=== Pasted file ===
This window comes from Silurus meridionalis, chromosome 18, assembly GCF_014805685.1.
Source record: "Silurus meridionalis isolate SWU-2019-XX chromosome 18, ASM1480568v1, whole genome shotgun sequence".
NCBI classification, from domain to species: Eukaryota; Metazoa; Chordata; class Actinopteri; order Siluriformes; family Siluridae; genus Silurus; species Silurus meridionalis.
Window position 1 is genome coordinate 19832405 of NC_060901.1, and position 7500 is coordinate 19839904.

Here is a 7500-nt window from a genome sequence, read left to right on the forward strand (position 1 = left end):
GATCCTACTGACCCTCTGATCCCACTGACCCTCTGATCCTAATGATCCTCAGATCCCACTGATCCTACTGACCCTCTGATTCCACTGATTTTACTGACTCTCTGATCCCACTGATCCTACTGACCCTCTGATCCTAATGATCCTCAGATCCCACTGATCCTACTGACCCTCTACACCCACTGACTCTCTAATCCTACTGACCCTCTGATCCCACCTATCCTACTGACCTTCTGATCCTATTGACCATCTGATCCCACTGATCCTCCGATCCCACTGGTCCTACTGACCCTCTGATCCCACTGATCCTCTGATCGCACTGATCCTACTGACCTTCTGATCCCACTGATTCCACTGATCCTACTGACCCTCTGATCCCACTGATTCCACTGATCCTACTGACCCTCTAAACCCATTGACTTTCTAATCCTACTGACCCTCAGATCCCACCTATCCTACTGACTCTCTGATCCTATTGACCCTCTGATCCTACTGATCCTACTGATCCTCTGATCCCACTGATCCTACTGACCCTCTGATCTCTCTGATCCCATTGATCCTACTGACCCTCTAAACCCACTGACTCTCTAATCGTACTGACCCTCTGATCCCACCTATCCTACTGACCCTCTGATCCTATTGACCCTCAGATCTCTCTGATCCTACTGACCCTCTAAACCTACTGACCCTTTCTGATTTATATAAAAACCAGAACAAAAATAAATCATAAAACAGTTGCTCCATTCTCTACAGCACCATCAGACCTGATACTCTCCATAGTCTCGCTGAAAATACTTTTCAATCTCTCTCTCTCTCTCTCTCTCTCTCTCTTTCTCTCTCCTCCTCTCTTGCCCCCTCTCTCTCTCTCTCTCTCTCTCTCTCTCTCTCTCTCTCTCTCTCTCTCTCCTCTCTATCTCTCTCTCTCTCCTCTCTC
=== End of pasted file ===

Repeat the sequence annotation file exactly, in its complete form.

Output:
This window comes from Silurus meridionalis, chromosome 18, assembly GCF_014805685.1.
Source record: "Silurus meridionalis isolate SWU-2019-XX chromosome 18, ASM1480568v1, whole genome shotgun sequence".
NCBI classification, from domain to species: Eukaryota; Metazoa; Chordata; class Actinopteri; order Siluriformes; family Siluridae; genus Silurus; species Silurus meridionalis.
Window position 1 is genome coordinate 19832405 of NC_060901.1, and position 7500 is coordinate 19839904.

Here is a 7500-nt window from a genome sequence, read left to right on the forward strand (position 1 = left end):
GATCCTACTGACCCTCTGATCCCACTGACCCTCTGATCCTAATGATCCTCAGATCCCACTGATCCTACTGACCCTCTGATTCCACTGATTTTACTGACTCTCTGATCCCACTGATCCTACTGACCCTCTGATCCTAATGATCCTCAGATCCCACTGATCCTACTGACCCTCTACACCCACTGACTCTCTAATCCTACTGACCCTCTGATCCCACCTATCCTACTGACCTTCTGATCCTATTGACCATCTGATCCCACTGATCCTCCGATCCCACTGGTCCTACTGACCCTCTGATCCCACTGATCCTCTGATCGCACTGATCCTACTGACCTTCTGATCCCACTGATTCCACTGATCCTACTGACCCTCTGATCCCACTGATTCCACTGATCCTACTGACCCTCTAAACCCATTGACTTTCTAATCCTACTGACCCTCAGATCCCACCTATCCTACTGACTCTCTGATCCTATTGACCCTCTGATCCTACTGATCCTACTGATCCTCTGATCCCACTGATCCTACTGACCCTCTGATCTCTCTGATCCCATTGATCCTACTGACCCTCTAAACCCACTGACTCTCTAATCGTACTGACCCTCTGATCCCACCTATCCTACTGACCCTCTGATCCTATTGACCCTCAGATCTCTCTGATCCTACTGACCCTCTAAACCTACTGACCCTTTCTGATTTATATAAAAACCAGAACAAAAATAAATCATAAAACAGTTGCTCCATTCTCTACAGCACCATCAGACCTGATACTCTCCATAGTCTCGCTGAAAATACTTTTCAATCTCTCTCTCTCTCTCTCTCTCTCTCTCTTTCTCTCTCCTCCTCTCTTGCCCCCTCTCTCTCTCTCTCTCTCTCTCTCTCTCTCTCTCTCTCTCTCTCTCTCTCCTCTCTATCTCTCTCTCTCTCCTCTCTC